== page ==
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How is our school vision for learning reflected in our curriculum provision?

Created on 17 May 2010 by ncetm_administrator
Updated on 08 April 2013 by ncetm_administrator


How do I develop our Curriculum?

Schools have the opportunity to build their own curriculum, relevant to their own school community. They can mould it into a shape that makes sense to them. The process of change has been explored by other schools that have embarked on this journey. All agree that the journey cannot begin without the support of the Senior Management Team.

Watch The Curriculum Challenge, part of the Future School series (length 15 mins).This programme focuses on the progress of the Hadley Learning Community’s leadership team as it devises a teaching and learning programme designed for the 21st century. As you watch the programme, make a list of what is discussed.

Examine the list of areas discussed. Were there any areas which were out of bounds? Anything which could not be changed? Who was driving the discussions?

Record your thoughts in your Personal Learning Space. 

Watch Managing the Process (length 13.48) part of the series Progression in Primary Maths. The programme looks at how Great Barr Primary School's skills-based curriculum and advanced tracking system for pupil progress has impacted on maths standards in both foundation stage and Key Stage 1.

What is your school vision for learning? In the previous section, you checked that your school’s statement of vision and aims included references to mathematics. Is the vision for learning described or expanded on in the school’s policy for teaching and learning? Read the school’s teaching and learning policy to check that it reflects the school’s vision for learning.

Discuss your impression of the school’s vision for learning with a member of the senior management team. Take this opportunity to clarify any confusion you may have.

Does the school’s teaching and learning policy reflect the school’s vision for learning? Were you able to sort out any confusion you had? Record your thoughts in your Personal Learning Space.

This section links with the work on developing a vision statement in Module 5, Leading Improvement.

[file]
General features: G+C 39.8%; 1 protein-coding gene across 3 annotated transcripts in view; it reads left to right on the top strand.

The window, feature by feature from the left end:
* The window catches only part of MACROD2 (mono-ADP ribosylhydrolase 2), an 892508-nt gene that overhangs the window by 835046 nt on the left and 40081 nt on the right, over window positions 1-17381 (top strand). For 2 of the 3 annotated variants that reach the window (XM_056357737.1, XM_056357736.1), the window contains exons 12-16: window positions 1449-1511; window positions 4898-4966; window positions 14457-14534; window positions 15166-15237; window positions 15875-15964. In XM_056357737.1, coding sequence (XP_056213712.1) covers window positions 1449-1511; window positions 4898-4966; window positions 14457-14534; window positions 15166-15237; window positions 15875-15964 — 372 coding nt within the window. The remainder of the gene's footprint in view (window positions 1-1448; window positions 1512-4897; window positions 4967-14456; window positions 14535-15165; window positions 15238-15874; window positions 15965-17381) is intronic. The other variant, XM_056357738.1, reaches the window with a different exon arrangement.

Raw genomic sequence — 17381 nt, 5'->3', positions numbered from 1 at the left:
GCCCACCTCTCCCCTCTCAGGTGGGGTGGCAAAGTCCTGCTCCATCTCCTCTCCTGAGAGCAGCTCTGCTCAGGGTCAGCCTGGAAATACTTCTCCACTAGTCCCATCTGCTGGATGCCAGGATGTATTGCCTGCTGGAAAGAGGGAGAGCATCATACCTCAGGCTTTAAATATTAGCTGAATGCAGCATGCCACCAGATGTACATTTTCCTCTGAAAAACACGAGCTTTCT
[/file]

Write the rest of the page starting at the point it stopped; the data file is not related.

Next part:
Designing and delivering a curriculum
The National College for School Leadership recognises that designing and delivering a curriculum which will inspire and challenge all learners as well as prepare them for life in the 21st century is a complex task. Their booklet Leading curriculum innovation in practice, produced in conjunction with QCDA, is a report on how more than 50 schools in their Leadership Network developed a curriculum for the 21st century.

Each school began with four questions to help shape the development of their curriculum:

  1. What are we trying to achieve through the curriculum?
  2. How do we organise learning in order to achieve it?
  3. How will we know that we have achieved our aim(s)?
  4. How can this drive for curriculum change best be led for success?

The snapshot of schools in the booklet clearly shows that there is no one model for success. It was also clear that the school’s own context really matters. The booklet presents a rich mix of practice, experiences and comment that would certainly support any school as they consider how to leading curriculum innovation in action. The introduction says, “Each theme includes a summary analysis of key points for leaders and an activity for planning your next steps to action. These activities are designed to prompt you to consider what action you might take along the route of curriculum innovation.” Organised into four themes, Remodelling the curriculum; Expanding curriculum opportunities; Improving teaching and learning, and Harnessing pupil voice, the booklet is well worth reading to inform your own school’s journey.

QCDA Disciplined curriculum innovation: making a difference to learners
The description of this document says that this publication explains a seven-step process of disciplined innovation, tried and tested in schools, which will help you transform your curriculum and ensure your changes have an impact on learners' achievements, lives and prospects. This diagram shows the cycle that is involved. 

Get the feel of this model by looking at a case study. Grange Primary School adopted a new approach to the curriculum in order to make the children’s learning more personalised. Grangeton is Grange Primary School’s own town, run by pupils. Headed by an elected council and mayor, the town has its own newspaper, library, cinema, tuck shop, television studio, radio station, language café and museum.


  • how far away is this from what happens at your school?